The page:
Father, daughter go on archeological adventure
It’s a period in history that still holds strong feelings today.
The years leading up to the Civil War were as bloody as the war itself, and no states saw that turmoil better than Kansas and Missouri. As the dust of the fighting surrounding the borders of these two states has long since settled, little remains of the stories of the people affected most.
That’s what a recent archeological field school, sponsored by the University of Missouri-Kansas City Geosciences Department and the Bates County History Museum, hoped to discover. And Bonner Springs father and daughter duo Ian and Helen Sangster got to discover the information first hand.
“I’d never been involved in a archeology dig before,” Ian said of his experience going into the class, which had class members camping out from June 8-28 in Bates County, Mo. “But it’s fun to discover things.”
The field school students and professors, husband-and-wife team Ann Raab and Dr. Mark Raab, were studying an era that is known for its tragic events in American history. Leading up to the Civil War, the border of Missouri and Kansas was the scene of constant fighting between pro-Union and secessionist groups.
These fights culminated in William Quantrill’s raid on Lawrence, resulting in the deaths of 200 men and boys. In response, the Union Army issued General Order 11 of 1863, which called for the complete depopulation of Bates County.
It is on these homesteads in Bates County where the archeology students found their information as they dug up the remnants of homes abandoned by women and children forced to flee in a hurry.
Two sites were studied during the class, both rural farmsteads near what is now Amsterdam, Mo. The students were looking for clues about the effects of living through such violence and the ability of a county to rebuild, economically and socially.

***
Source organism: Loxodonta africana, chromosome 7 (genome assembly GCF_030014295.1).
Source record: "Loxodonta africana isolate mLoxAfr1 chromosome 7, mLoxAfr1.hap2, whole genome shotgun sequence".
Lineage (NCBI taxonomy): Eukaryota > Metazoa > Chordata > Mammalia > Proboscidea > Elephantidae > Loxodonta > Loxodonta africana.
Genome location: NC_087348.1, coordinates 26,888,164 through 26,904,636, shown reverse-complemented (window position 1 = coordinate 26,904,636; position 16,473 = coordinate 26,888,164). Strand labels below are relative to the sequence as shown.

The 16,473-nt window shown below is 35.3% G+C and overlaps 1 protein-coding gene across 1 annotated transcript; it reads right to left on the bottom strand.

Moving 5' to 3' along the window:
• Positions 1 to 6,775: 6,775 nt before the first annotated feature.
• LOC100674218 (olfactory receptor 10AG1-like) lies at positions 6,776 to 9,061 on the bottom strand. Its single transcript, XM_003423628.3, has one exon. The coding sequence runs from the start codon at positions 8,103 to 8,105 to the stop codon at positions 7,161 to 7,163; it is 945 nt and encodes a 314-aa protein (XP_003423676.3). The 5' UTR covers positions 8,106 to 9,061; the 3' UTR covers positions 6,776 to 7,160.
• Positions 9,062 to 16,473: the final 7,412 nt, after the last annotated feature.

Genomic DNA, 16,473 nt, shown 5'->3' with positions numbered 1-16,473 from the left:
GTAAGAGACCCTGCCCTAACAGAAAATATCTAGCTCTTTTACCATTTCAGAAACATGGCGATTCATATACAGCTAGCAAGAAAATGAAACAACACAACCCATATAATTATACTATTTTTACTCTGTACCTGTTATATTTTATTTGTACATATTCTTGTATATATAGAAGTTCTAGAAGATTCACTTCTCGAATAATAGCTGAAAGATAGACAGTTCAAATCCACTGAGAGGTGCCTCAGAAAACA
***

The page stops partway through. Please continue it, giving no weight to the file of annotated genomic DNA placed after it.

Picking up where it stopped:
“There was chronic violence for a decade,” Ian said. “We had a round table discussion with the ancestors of those involved in General Order 11, and it still bothers people today. They kept saying they wanted to get their side of the story out.”
The class hopes the materials it found will do just that. Ian said items such as metal, glass jars, buttons, necklace medallions, clay marbles and flint from a flint-lock gun were found during the digs.
“That’s the kind of stuff we were looking for. How did these people defend themselves from raiders?” Ian said.
While neither Ian, who is an environmental biologist, nor Helen, who is a student at Johnson County Community College, had ever participated in an archeology activity, Ian said the two fit right in.
The class instructors not only gave the students a history, much of which Ian said he had never heard before, but they were taught the fundamentals of archeology. From mapping out a dig site to cataloging every artifact found, Ian and his daughter rolled up their sleeves and got their hands dirty.
“We had a blast,” Ian said. “It was really interesting, and we just had a lot of fun.”
The experience was also an opportunity, Ian said, to bond with his daughter. While they are now experienced in archeology, and might even be recruited for future digs now that they have the knowledge, Ian said it was just an enjoyable way to spend a couple weeks of the summer.
“It’s just really fun to find things,” he said. “And learning about our history so close to home, that went beyond what I expected from the class.”
The found artifacts, which all belong to the landowners, not the researchers, are still being cataloged. Once that is complete, they will be returned to the owners, and in most cases, will most likely then be turned over to the county museum.
“It was about finding information,” Ian said. “We didn’t collect anything for ourselves. It’s like the teacher said, ‘It’s not what you find, it’s what you find out.’”
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